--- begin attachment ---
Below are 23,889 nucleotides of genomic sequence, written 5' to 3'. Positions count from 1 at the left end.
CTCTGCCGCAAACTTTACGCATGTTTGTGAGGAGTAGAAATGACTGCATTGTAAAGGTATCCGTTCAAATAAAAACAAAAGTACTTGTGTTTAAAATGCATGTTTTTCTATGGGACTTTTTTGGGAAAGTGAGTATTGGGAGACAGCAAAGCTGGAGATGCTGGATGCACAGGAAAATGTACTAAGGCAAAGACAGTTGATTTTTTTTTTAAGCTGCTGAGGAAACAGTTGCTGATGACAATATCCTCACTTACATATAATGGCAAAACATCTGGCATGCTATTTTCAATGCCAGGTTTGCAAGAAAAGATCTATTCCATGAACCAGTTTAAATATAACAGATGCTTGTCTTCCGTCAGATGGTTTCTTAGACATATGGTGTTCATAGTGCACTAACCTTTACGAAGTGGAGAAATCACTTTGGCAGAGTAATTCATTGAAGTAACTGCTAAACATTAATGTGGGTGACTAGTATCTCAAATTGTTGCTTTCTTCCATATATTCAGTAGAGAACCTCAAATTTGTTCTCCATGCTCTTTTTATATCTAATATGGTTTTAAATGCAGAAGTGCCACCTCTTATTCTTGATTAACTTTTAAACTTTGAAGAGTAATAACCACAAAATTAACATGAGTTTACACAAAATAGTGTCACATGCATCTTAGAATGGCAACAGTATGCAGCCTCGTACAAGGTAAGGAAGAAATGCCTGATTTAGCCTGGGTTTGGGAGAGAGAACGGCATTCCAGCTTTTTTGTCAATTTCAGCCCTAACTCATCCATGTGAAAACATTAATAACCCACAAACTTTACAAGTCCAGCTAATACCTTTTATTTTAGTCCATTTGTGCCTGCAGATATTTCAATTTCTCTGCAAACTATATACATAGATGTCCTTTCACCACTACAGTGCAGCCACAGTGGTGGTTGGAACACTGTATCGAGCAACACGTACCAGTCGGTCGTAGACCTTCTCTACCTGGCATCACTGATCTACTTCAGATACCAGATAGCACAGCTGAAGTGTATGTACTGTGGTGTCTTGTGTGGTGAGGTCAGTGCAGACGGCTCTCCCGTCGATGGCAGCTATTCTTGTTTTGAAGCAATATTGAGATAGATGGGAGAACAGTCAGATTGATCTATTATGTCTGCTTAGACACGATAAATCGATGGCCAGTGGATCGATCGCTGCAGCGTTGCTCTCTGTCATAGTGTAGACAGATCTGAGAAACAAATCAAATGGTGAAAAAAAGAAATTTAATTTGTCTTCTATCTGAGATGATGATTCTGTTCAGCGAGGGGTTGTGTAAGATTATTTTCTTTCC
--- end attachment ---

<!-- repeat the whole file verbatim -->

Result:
Below are 23,889 nucleotides of genomic sequence, written 5' to 3'. Positions count from 1 at the left end.
CTCTGCCGCAAACTTTACGCATGTTTGTGAGGAGTAGAAATGACTGCATTGTAAAGGTATCCGTTCAAATAAAAACAAAAGTACTTGTGTTTAAAATGCATGTTTTTCTATGGGACTTTTTTGGGAAAGTGAGTATTGGGAGACAGCAAAGCTGGAGATGCTGGATGCACAGGAAAATGTACTAAGGCAAAGACAGTTGATTTTTTTTTTAAGCTGCTGAGGAAACAGTTGCTGATGACAATATCCTCACTTACATATAATGGCAAAACATCTGGCATGCTATTTTCAATGCCAGGTTTGCAAGAAAAGATCTATTCCATGAACCAGTTTAAATATAACAGATGCTTGTCTTCCGTCAGATGGTTTCTTAGACATATGGTGTTCATAGTGCACTAACCTTTACGAAGTGGAGAAATCACTTTGGCAGAGTAATTCATTGAAGTAACTGCTAAACATTAATGTGGGTGACTAGTATCTCAAATTGTTGCTTTCTTCCATATATTCAGTAGAGAACCTCAAATTTGTTCTCCATGCTCTTTTTATATCTAATATGGTTTTAAATGCAGAAGTGCCACCTCTTATTCTTGATTAACTTTTAAACTTTGAAGAGTAATAACCACAAAATTAACATGAGTTTACACAAAATAGTGTCACATGCATCTTAGAATGGCAACAGTATGCAGCCTCGTACAAGGTAAGGAAGAAATGCCTGATTTAGCCTGGGTTTGGGAGAGAGAACGGCATTCCAGCTTTTTTGTCAATTTCAGCCCTAACTCATCCATGTGAAAACATTAATAACCCACAAACTTTACAAGTCCAGCTAATACCTTTTATTTTAGTCCATTTGTGCCTGCAGATATTTCAATTTCTCTGCAAACTATATACATAGATGTCCTTTCACCACTACAGTGCAGCCACAGTGGTGGTTGGAACACTGTATCGAGCAACACGTACCAGTCGGTCGTAGACCTTCTCTACCTGGCATCACTGATCTACTTCAGATACCAGATAGCACAGCTGAAGTGTATGTACTGTGGTGTCTTGTGTGGTGAGGTCAGTGCAGACGGCTCTCCCGTCGATGGCAGCTATTCTTGTTTTGAAGCAATATTGAGATAGATGGGAGAACAGTCAGATTGATCTATTATGTCTGCTTAGACACGATAAATCGATGGCCAGTGGATCGATCGCTGCAGCGTTGCTCTCTGTCATAGTGTAGACAGATCTGAGAAACAAATCAAATGGTGAAAAAAAGAAATTTAATTTGTCTTCTATCTGAGATGATGATTCTGTTCAGCGAGGGGTTGTGTAAGATTATTTTCTTTCC